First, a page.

The horror genre is certainly going through a bit of a “careful what you wish for” phase right now. This August, streaming giant Netflix will unleash Adam Wingard’s highly-anticipated Death Note, but prior to that, John R. Leonetti’s Wish Upon will be granting all manner of wicked wishes in theatres from July 14.
Penned by Barbara Marshall (Viral) and starring Joey King, Ki Hong Lee, Ryan Phillippe, Shannon Purser and Sydney Park, Wish Upon relates the destructive tale of a bullied teenage girl who discovers a music box that grants her seven wishes … all of which come at a deadly price.
Ahead of the film’s release, SCREAM sat down with Ki Hong Lee to find out what it was about Wish Upon that drew him to the horror realm for the first time and his experiences working with James Wan’s long time cohort, helmer John R. Leonetti…
SCREAM: Horror is fairly new territory for you. You are in The Maze Runner franchise that has the odd horror moment but what was it about Wish Upon that tempted you to take a role in the pure horror realm?
Ki Hong Lee: The horror genre was definitely something that was on my bucket list and I had the opportunity to audition for John R. Leonetti and I realised very quickly that he is such a genuinely nice, positive vibe kind of person. Then I found out that Joey King was going to be part of it and the rest was history. Joey’s been acting for so long and getting a chance to work with her on this movie has been a blast and having John at the helm has been a tremendously positive experience for me and he’s inspired me to be the person that he was both on and off set. In a lot of ways I grew as an actor but also personally as well in terms of the kind of person I want to be when I get older. You need a director who is very clear in his vision and John creates an atmosphere of love. As an actor, I was just trying so many different things and he would always come up to me either with praise or with critique and it’s all about feeling safe in that environment and John was able to do that so the take home thing for me was that you’ve got to be a director that really cares and is passionate about their actors and their vision of the story.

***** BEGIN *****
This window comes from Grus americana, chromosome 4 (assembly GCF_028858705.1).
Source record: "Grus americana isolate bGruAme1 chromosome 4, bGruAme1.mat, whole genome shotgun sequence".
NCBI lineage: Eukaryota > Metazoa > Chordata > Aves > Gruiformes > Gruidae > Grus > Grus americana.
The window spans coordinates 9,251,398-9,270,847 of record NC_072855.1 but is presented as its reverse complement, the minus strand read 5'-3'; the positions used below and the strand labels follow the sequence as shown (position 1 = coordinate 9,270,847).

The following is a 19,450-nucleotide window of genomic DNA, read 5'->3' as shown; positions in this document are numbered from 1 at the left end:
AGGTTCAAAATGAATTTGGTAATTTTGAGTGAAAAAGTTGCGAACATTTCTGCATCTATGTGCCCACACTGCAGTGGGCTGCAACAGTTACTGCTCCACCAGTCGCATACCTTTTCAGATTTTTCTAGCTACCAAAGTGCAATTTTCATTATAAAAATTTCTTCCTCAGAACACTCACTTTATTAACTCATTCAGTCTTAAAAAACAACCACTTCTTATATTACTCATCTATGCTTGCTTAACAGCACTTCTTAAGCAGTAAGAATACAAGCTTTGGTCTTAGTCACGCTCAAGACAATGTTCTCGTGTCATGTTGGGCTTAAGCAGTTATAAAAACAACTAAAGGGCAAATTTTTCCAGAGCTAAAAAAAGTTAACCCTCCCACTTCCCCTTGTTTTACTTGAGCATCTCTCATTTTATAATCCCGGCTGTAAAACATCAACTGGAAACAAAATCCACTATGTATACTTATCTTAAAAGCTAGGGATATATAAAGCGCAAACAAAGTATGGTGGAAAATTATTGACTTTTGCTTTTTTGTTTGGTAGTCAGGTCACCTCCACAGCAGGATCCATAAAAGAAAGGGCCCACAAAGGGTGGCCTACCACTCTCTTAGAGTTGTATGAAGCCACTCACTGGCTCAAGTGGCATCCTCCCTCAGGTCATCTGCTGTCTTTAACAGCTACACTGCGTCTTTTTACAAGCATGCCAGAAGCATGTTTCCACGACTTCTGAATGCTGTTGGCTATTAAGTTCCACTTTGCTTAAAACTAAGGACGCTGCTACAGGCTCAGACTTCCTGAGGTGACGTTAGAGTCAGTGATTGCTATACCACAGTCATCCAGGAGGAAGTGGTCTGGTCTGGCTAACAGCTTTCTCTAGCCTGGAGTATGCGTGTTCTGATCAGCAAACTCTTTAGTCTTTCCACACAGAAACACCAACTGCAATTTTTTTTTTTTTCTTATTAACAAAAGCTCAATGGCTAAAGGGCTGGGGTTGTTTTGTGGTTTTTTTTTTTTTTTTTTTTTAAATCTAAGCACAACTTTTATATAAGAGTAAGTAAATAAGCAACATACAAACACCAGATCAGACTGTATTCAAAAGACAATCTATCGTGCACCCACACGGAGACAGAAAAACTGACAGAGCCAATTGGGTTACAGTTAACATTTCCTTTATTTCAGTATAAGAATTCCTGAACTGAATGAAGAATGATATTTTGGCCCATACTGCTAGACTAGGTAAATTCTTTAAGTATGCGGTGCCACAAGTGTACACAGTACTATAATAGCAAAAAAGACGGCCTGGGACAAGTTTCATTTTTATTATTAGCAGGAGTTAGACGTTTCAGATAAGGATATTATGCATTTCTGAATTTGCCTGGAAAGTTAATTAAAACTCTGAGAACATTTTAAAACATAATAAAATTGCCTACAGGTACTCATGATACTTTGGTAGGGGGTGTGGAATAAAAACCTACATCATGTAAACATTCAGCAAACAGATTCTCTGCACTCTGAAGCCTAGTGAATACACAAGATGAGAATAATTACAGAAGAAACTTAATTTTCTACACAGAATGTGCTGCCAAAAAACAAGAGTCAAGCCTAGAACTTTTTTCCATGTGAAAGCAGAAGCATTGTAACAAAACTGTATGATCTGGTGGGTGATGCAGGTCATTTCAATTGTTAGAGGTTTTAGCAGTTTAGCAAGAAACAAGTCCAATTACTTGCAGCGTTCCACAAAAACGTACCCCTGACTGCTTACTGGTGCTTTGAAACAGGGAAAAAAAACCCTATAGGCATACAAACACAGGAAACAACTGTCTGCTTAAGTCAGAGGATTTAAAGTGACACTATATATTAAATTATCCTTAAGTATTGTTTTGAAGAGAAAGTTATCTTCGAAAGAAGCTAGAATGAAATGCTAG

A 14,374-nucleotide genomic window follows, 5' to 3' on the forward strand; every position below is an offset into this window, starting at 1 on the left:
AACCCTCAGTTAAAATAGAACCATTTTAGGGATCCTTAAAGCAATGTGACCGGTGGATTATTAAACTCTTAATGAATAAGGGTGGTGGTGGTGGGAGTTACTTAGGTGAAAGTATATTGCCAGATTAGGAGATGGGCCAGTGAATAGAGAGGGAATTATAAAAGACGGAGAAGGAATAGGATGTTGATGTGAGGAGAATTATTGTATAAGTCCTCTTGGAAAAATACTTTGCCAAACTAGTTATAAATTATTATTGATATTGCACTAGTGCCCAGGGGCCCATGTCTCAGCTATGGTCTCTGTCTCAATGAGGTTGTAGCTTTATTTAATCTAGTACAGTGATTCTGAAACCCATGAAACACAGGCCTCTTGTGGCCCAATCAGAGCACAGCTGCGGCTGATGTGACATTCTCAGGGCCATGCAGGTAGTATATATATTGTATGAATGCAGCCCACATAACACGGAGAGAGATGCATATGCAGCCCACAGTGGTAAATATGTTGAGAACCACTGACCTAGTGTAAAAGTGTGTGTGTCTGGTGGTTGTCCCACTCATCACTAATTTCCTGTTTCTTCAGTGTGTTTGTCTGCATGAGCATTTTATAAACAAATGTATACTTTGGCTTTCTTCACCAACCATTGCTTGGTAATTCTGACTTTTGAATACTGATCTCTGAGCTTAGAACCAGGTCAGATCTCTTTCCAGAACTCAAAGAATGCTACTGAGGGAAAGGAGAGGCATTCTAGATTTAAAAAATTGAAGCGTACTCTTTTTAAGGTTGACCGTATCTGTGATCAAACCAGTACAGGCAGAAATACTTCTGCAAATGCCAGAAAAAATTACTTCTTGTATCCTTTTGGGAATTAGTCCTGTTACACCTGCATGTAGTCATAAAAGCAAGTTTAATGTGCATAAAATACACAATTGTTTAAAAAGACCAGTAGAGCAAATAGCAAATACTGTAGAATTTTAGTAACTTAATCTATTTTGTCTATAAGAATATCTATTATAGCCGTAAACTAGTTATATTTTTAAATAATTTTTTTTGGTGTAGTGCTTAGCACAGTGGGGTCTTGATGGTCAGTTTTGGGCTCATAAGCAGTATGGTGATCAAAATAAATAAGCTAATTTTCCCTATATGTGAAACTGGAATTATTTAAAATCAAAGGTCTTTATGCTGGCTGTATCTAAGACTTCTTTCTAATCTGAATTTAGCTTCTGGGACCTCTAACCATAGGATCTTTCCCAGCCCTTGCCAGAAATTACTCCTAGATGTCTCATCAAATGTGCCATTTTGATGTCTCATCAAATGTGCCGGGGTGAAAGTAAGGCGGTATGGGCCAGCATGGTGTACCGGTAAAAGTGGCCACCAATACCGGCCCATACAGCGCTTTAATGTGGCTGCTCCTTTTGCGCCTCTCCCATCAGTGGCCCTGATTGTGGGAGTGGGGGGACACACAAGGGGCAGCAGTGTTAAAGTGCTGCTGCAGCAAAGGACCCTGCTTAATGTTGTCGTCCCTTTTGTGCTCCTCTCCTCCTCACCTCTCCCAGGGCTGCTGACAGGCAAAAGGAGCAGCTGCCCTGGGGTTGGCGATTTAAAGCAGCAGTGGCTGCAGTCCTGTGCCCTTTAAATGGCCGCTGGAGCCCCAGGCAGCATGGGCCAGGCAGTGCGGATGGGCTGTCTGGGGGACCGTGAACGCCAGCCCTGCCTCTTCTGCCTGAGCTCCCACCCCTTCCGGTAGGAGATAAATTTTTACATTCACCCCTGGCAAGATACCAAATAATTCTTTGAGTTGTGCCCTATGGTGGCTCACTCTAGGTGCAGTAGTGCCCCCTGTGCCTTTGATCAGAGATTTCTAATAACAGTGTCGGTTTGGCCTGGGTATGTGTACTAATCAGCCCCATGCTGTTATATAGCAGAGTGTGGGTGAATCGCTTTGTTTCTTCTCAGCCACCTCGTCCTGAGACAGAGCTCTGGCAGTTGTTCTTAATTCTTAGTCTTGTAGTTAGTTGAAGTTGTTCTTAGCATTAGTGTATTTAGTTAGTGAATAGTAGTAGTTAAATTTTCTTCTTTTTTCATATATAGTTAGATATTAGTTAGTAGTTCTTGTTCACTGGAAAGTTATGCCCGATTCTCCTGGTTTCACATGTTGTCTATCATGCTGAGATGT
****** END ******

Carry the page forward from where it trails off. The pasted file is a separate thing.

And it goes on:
SCREAM: I take it then that he was very open to allowing actors to voice their ideas and suggestions?
Absolutely. Right from the get go. He gave me a call well before the shoot to share our thoughts to make sure we were both on the same page – from the character traits right down to the wardrobe. We were very meticulous and careful about how we were going to craft this character and that’s something you want in a director so I was very lucky to have that.
SCREAM: You play a high school student although you left your schooling days behind a good few years ago. What was it like going back to school?